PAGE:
Tools and Techniques for the Sound of Success

Concentrating exclusively on the video portion of your videomaking, ignoring the audio, is like believing that a car’s front wheels are more important than those at the rear.

But in almost every audio/video association, it’s as if the audio is the passed-over junior partner. Even in camcorder design, the video componentry dominates, taking up more space and offering more features. For sure, videomakers of all abilities have been guilty of the sins of audio neglect.

Commonly, neither the average videographer nor his or her subject has the vaguest idea about how to get the most out of the most obvious and vital audio tool: the microphone.

It’s not that it’s difficult to learn how to use a microphone properly. It’s just that the mike isn’t usually regarded as the crucial recording instrument that can make or break your video’s audio.

Listen Up!

Microphones are often compared to the human ear-not because the ear is perfectly analogous, but because we have no other choice.

The mike “hears” every sound within it’s range, all recorded by the camera’s audio system. The farther the sound source is from the camcorder’s boom-mounted mike, the greater the noise level, since the mike cannot distinguish between desirable and unwanted sound.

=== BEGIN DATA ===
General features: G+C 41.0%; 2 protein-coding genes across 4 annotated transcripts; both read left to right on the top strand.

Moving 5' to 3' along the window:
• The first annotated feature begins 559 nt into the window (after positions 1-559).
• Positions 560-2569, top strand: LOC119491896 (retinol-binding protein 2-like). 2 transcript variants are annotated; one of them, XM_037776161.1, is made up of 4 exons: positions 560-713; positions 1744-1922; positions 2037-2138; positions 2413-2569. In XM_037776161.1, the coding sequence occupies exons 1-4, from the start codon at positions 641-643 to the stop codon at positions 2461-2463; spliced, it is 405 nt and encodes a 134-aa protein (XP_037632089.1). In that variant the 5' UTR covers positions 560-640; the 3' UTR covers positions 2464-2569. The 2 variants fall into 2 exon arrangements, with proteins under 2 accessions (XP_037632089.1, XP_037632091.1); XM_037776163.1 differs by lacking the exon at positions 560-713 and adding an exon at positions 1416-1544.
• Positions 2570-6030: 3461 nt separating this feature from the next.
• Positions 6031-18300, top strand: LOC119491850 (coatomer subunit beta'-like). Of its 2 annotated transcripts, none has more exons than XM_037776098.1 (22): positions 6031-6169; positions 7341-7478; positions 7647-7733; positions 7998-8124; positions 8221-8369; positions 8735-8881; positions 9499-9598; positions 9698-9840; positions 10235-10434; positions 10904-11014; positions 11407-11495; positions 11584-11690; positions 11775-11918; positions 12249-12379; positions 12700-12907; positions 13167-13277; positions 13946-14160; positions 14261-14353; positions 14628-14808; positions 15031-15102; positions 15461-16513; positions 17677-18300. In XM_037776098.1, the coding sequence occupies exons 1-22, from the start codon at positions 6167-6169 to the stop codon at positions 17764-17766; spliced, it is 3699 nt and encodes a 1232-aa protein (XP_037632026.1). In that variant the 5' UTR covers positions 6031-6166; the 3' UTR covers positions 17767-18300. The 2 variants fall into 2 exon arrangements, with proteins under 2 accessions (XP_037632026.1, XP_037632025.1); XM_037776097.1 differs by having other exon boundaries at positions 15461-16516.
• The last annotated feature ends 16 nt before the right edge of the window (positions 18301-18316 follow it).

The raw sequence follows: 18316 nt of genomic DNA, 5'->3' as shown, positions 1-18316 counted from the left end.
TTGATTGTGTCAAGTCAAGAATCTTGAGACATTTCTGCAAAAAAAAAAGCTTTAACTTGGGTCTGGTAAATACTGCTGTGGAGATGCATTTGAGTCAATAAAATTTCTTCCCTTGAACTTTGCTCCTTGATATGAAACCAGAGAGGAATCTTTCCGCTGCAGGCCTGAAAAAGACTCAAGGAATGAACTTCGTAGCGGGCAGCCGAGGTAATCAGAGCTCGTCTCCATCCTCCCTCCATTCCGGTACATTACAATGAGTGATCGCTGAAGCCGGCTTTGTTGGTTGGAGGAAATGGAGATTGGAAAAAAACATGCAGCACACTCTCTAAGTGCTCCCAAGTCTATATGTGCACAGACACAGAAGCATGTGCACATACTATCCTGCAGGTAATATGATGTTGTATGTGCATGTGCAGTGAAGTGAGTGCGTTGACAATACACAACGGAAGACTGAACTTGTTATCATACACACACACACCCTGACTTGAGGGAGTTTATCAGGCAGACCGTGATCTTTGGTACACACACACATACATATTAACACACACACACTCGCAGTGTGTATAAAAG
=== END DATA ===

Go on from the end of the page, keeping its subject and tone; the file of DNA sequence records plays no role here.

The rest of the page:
The essential difference is that the human ear, in conjunction with the brain, is sound selective. It can reject some or all noise, something no mike can do. Because noise is so prevalent, it may be difficult to become aware of it while using a camcorder.

The fact is, most of us don’t know how to listen to mike-fed sound. Deliberate listening takes concentration, but the reward is that you’ll hear unwanted sounds, though your ears will try to downplay them.

After the microphone has been positioned (assuming that an accessory camera mike is being used), monitor its input with headphones plugged into the camcorder. Also, try intent listening without headphones.

Conscious, deliberate listening-concentrating on unwanted sounds-may reveal the noise of an overhead electric fan, an air conditioner, outside street noise, miscellaneous house sounds.

The mike will pick up all sounds within its reach, so you may need to turn off sources of noise when recording indoors, or find a quieter outdoor location. Remember, the microphone is nondiscriminating.

It Takes Two

The minimum number of mikes to use for videomaking is two: one as part of the camcorder, the other as an add-on accessory, via your camcorder’s microphone jack.

The chief advantage of a camcorder’s built-in microphone is its convenience.

But even when fully extended, a sliding camcorder-mounted boom will often be far from the sound source. Consequently, its signal-to-noise ratio (comparison of audio signal and accompanying noise) suffers, the result of picking up extraneous noise.

Further, if the microphone is retracted or if it has a fixed position on the camcorder, it can pick up the noise of motors inside the camera.